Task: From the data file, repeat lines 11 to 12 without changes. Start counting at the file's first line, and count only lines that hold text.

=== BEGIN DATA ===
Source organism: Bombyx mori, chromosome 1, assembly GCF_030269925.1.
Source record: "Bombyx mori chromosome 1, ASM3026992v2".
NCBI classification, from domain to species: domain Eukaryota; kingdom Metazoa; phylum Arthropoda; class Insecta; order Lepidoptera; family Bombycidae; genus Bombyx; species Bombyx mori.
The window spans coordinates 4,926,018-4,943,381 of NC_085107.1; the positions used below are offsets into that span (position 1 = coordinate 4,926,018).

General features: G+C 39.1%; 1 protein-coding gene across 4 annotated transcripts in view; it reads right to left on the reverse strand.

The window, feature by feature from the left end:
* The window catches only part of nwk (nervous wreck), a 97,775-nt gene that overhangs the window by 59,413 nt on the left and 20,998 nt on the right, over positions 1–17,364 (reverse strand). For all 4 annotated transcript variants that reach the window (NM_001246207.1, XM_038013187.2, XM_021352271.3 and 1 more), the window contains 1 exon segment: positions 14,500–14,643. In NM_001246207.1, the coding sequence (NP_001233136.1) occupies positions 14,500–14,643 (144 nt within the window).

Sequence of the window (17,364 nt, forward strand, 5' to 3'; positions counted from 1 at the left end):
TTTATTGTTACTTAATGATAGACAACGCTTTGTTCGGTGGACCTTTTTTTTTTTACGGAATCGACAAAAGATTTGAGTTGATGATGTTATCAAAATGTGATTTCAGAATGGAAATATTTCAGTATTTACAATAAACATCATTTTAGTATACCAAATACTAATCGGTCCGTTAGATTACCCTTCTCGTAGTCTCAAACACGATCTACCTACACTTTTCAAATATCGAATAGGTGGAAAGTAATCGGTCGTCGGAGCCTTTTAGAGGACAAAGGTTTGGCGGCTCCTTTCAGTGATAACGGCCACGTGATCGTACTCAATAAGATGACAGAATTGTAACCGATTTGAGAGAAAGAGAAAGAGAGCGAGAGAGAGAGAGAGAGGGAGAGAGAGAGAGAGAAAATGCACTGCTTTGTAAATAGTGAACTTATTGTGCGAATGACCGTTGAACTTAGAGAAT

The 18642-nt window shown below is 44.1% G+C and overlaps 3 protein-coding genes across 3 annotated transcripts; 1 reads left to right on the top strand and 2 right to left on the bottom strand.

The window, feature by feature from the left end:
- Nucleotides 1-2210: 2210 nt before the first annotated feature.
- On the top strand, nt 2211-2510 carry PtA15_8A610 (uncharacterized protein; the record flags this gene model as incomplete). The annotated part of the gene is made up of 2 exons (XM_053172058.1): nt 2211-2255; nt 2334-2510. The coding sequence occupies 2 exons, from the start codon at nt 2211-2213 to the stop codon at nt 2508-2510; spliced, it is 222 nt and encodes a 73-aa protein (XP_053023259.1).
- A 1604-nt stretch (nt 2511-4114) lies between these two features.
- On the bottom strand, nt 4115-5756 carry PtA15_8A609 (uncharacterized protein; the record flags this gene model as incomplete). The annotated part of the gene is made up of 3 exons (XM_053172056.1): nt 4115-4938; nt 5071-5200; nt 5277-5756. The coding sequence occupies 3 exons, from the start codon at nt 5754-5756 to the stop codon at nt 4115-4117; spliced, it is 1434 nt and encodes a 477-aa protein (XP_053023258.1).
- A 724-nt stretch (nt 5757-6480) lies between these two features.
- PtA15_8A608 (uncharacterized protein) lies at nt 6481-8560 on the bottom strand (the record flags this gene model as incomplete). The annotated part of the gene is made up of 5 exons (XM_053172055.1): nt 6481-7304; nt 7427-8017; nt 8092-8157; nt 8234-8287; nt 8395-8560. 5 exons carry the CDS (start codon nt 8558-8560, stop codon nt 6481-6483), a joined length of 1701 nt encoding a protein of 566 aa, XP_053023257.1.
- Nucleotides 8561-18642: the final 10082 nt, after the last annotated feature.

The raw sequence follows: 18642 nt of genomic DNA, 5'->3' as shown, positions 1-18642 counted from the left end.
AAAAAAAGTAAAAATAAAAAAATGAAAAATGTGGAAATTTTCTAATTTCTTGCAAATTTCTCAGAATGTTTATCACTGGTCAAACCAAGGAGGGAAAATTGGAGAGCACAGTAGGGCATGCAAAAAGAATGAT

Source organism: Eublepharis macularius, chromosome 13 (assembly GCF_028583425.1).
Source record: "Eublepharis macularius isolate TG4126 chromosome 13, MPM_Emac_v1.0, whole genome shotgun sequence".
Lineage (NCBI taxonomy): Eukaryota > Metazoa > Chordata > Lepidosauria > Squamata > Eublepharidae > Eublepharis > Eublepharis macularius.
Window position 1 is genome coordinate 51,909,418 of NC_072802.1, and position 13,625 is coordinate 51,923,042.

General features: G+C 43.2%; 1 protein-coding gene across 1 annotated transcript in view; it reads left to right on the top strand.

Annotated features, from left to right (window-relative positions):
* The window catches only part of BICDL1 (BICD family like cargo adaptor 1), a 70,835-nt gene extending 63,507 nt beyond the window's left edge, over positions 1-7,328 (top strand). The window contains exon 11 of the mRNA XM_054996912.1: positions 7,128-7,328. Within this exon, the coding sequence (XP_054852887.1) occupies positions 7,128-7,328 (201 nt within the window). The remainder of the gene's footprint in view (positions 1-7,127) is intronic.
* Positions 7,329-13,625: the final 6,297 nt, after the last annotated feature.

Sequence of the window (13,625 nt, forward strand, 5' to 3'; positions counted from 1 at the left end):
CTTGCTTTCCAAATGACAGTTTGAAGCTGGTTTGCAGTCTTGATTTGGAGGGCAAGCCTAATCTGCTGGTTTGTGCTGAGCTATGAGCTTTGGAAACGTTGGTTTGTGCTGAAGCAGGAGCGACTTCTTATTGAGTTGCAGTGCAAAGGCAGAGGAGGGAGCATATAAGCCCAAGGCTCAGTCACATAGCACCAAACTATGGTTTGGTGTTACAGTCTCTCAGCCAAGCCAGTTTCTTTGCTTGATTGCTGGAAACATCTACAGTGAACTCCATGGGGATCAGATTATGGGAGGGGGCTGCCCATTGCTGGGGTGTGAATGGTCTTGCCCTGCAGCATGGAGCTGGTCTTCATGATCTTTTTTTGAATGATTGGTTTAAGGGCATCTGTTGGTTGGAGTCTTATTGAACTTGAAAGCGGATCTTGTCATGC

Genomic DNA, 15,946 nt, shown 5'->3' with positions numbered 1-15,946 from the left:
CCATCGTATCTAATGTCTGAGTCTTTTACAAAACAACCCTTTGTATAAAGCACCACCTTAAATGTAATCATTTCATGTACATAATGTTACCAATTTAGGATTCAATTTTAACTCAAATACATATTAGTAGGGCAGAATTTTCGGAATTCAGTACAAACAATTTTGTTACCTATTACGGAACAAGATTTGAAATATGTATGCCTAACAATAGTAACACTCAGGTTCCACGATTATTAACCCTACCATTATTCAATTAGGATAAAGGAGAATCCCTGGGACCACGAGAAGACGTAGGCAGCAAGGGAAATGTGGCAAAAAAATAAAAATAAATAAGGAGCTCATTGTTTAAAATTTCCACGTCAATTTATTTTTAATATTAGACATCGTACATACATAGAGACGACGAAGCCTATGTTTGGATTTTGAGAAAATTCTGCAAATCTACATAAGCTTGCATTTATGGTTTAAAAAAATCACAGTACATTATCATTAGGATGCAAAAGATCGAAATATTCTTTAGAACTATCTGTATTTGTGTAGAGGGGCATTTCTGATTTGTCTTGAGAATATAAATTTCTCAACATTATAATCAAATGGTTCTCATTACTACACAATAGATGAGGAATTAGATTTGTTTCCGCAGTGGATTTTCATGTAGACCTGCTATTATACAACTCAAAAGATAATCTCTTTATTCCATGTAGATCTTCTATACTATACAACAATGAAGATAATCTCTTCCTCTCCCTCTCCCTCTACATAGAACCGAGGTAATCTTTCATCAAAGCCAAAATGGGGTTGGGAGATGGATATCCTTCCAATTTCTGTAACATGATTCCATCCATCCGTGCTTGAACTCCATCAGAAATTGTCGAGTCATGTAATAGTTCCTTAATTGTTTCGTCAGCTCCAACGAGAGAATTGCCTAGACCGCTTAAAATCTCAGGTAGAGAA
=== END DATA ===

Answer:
The window, feature by feature from the left end:
- Nucleotides 1-2210: 2210 nt before the first annotated feature.